- Measurement of thirteen essential and eleven toxic metals in the circulating extracellular fluid compartments and in red and white blood cells
- Whole blood elements measured by ICP-MS
- Serum elements measured by highly sensitive and specific Chemistry Analyzer
- Results-specific and patient-friendly commentary provided
- Overnight fast highly recommended
Blood elements analysis assists in determining deficiencies, excesses and imbalances of essential elements, as well as recent or ongoing exposure to many toxic elements and metals. Whole blood analysis measures total levels of elements that circulate in both extracellular fluids (serum/plasma) and in cells (red blood cells and lymphocytes). Some elements are measured in serum because they are transported by serum proteins, or have important extracellular functions in blood. The combination of the whole blood analysis and the serum analysis provides a comprehensive evaluation of the status of elements.
Blood elemental analysis should be performed prior to the initiation of, and intermittingly during, metal detoxification. Toxic metals disrupt essential element metabolism and are antagonistic to some elements (eg. cadmium to zinc and lead to calcium). Further, commonly utilized metal detoxification agents can cause significantly increased urinary wasting of some essential elements (EDTA has a very high affinity for zinc and manganese and DMPS results in marked increases in copper excretion). Therefore, appropriate evaluation of essential element status is an integral component of safe and effective metal detoxification therapy.
Analysis of toxic elements/metals in whole blood is useful for assessment of recent or ongoing EXPOSURE to the toxins, but does not provide accurate information about NET RETENTION of toxic metals in the body. For example, blood lead levels peak about five hours after acute exposure and then decrease exponentially with a half-life in blood of about one month. Evaluation of and elimination of ongoing exposure to toxic metals is another important component of efficient metal detoxification.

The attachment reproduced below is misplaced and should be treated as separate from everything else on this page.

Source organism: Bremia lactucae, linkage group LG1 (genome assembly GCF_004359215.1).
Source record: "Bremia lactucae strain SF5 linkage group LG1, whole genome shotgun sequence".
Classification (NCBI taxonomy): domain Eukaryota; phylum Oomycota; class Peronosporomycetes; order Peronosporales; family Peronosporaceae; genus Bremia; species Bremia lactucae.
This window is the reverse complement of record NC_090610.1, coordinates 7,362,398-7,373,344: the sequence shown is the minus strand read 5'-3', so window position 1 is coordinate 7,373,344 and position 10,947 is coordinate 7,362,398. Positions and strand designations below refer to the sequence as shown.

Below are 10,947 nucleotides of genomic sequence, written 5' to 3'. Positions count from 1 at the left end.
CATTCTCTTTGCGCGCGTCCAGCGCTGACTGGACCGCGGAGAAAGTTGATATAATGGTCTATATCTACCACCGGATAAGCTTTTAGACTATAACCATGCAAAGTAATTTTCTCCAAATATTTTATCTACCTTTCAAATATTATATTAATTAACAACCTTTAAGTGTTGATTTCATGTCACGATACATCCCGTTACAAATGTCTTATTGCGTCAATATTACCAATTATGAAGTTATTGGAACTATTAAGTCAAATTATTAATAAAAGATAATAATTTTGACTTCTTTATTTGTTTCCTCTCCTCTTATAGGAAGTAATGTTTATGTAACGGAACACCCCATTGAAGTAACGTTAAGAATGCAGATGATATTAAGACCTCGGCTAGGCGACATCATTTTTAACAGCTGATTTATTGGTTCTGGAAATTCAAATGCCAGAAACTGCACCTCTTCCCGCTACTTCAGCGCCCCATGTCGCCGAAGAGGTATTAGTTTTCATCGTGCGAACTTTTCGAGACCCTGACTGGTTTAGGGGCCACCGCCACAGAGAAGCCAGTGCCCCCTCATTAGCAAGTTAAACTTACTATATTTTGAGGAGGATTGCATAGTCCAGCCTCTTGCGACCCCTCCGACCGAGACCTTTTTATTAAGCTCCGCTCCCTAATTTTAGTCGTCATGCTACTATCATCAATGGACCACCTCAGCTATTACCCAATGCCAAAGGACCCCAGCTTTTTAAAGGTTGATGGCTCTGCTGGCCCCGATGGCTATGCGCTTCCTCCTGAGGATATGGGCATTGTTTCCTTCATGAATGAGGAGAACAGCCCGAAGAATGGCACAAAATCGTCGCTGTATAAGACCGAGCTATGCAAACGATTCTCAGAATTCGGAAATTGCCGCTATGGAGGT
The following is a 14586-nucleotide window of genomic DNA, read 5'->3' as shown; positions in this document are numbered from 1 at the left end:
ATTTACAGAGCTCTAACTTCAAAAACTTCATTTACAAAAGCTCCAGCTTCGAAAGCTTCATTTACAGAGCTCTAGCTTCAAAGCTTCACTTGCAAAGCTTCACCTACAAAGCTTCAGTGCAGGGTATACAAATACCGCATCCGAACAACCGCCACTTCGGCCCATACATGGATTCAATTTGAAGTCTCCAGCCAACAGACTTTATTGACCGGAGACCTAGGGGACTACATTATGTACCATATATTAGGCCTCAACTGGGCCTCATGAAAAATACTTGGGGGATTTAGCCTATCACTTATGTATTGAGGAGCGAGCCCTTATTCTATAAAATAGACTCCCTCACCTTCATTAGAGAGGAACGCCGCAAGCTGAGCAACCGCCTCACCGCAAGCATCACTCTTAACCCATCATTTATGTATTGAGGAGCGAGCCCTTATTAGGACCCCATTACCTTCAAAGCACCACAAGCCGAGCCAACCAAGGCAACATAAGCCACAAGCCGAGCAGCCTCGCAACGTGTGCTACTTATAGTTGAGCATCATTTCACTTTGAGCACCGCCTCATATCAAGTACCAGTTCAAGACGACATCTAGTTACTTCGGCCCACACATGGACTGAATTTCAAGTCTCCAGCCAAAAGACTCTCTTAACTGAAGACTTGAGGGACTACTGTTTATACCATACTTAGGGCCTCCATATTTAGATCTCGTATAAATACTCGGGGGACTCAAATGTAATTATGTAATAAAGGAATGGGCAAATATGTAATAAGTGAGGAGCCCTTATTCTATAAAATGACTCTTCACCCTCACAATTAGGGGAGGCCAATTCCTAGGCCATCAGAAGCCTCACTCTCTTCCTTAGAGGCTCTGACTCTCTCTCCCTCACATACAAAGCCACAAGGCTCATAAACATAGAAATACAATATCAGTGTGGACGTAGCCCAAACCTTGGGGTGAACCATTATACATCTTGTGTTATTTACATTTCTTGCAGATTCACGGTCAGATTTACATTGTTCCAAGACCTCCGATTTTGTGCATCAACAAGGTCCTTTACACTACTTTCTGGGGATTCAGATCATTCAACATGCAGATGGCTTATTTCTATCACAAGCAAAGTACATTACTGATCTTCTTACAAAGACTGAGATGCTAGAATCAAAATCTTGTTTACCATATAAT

Accurate assessment of essential element status in the most appropriate compartment is highly recommended for determination of appropriate supplementation. The absorption, transport and metabolism of essential elements is highly integrated and regulated. Inappropriate supplementation or dietary imbalance of elements can have significant adverse health effects. For example, excess intake of zinc or molybdenum can result in copper deficiency and excess assimilation of manganese can have serious neurotoxic effects that are expressed as Parkinson’s-like disease. .
Whole blood analysis is an excellent test for measuring the levels of both intracellular and extracellular circulating elements. Extracellular elements have functions in serum/plasma or are transported to tissues in serum/plasma associated with specific proteins or albumen. Intracellular elements have very specific functions as obligatory constituents of metalloproteins/enzymes in red blood cells and lymphcytes. The red and white blood cells serve as surrogate cells representative of peripheral cells in general. Some essential elements, such as selenium, are portioned in and have important physiological roles in both the intracellular and extracellular compartments. Likewise, the toxic metal lead is transported in both the fluid and cellular (red blood cells) compartments of blood. Therefore measurement of elements in both blood compartments permits a more complete evaluation of total blood element levels.
In contrast, some essential elements/electrolytes such as calcium, sodium, potassium and iron are best assessed in serum because they are transported by serum proteins, or have important functions in the extracellular compartment of blood. Also, the differential analysis of some elements, such as magnesium, in both whole blood and serum can provide important clinical information about aberrant metabolism of this extremely important element that is involved in over three hundred different intracellular reactions.
Blood elemental analysis is available in whole blood, in serum and as a Comprehensive Blood Elements profile which is comprised of both whole blood and serum elements. It is highly recommended that blood and serum specimens be collected after an overnight fast to avoid the acute influence of a meal.
Comprehensive Blood Elements